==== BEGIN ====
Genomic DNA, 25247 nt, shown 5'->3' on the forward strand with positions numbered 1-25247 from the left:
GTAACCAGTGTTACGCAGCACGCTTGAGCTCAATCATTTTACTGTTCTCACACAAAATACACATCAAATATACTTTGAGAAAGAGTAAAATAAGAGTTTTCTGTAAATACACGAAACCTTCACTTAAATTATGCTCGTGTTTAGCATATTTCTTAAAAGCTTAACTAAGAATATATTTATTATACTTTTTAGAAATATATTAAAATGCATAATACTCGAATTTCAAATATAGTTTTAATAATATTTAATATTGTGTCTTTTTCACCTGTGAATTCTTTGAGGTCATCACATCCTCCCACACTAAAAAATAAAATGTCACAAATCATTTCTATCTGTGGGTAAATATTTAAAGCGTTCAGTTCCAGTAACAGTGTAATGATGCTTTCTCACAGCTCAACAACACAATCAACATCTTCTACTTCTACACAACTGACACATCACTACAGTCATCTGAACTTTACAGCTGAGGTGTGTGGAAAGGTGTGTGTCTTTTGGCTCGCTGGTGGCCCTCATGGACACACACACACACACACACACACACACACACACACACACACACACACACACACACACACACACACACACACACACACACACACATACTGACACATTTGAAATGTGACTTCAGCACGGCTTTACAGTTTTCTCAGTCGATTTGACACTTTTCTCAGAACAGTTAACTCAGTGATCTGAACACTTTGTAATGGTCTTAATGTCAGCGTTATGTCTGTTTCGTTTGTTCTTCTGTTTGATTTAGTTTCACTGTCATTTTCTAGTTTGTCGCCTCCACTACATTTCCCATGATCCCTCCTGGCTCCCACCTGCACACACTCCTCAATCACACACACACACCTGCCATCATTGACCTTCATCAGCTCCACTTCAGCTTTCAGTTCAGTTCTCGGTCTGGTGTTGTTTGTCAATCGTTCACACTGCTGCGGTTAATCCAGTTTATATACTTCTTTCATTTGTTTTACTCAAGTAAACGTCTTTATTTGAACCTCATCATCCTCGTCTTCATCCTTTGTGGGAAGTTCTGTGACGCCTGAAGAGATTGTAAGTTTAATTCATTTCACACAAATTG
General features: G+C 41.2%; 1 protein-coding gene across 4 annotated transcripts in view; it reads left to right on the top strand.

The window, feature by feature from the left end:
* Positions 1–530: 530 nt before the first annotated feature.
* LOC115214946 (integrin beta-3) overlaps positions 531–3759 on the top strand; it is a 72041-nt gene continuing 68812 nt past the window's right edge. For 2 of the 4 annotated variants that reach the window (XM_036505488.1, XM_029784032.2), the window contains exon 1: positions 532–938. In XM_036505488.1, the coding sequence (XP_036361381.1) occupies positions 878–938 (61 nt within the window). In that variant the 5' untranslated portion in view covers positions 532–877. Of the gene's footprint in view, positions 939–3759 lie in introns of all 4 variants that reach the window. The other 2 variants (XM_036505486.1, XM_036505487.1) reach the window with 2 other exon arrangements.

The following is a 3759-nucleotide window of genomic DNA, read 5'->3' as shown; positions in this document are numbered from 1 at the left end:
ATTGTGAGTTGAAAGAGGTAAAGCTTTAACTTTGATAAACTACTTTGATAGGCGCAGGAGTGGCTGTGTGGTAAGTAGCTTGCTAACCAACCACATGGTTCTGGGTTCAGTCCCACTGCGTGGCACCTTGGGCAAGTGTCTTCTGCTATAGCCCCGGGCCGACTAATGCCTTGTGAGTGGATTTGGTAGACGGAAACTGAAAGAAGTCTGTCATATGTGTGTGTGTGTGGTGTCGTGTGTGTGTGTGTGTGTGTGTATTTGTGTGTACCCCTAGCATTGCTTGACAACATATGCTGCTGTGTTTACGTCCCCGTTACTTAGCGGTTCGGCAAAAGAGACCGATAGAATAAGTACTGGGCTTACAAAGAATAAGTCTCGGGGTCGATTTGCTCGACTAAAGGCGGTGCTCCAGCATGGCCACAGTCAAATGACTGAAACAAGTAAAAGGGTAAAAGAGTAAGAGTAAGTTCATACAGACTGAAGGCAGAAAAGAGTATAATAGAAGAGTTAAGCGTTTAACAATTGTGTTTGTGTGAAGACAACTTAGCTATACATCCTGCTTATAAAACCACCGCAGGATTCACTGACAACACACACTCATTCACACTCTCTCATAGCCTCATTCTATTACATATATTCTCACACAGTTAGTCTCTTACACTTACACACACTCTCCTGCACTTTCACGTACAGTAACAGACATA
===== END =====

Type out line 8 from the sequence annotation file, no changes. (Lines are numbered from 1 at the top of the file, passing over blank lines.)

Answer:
ATTGTGAGTTGAAAGAGGTAAAGCTTTAACTTTGATAAACTACTTTGATAGGCGCAGGAGTGGCTGTGTGGTAAGTAGCTTGCTAACCAACCACATGGTTCTGGGTTCAGTCCCACTGCGTGGCACCTTGGGCAAGTGTCTTCTGCTATAGCCCCGGGCCGACTAATGCCTTGTGAGTGGATTTGGTAGACGGAAACTGAAAGAAGTCTGTCATATGTGTGTGTGTGTGGTGTCGTGTGTGTGTGTGTGTGTGTGTATTTGTGTGTACCCCTAGCATTGCTTGACAACATATGCTGCTGTGTTTACGTCCCCGTTACTTAGCGGTTCGGCAAAAGAGACCGATAGAATAAGTACTGGGCTTACAAAGAATAAGTCTCGGGGTCGATTTGCTCGACTAAAGGCGGTGCTCCAGCATGGCCACAGTCAAATGACTGAAACAAGTAAAAGGGTAAAAGAGTAAGAGTAAGTTCATACAGACTGAAGGCAGAAAAGAGTATAATAGAAGAGTTAAGCGTTTAACAATTGTGTTTGTGTGAAGACAACTTAGCTATACATCCTGCTTATAAAACCACCGCAGGATTCACTGACAACACACACTCATTCACACTCTCTCATAGCCTCATTCTATTACATATATTCTCACACAGTTAGTCTCTTACACTTACACACACTCTCCTGCACTTTCACGTACAGTAACAGACATA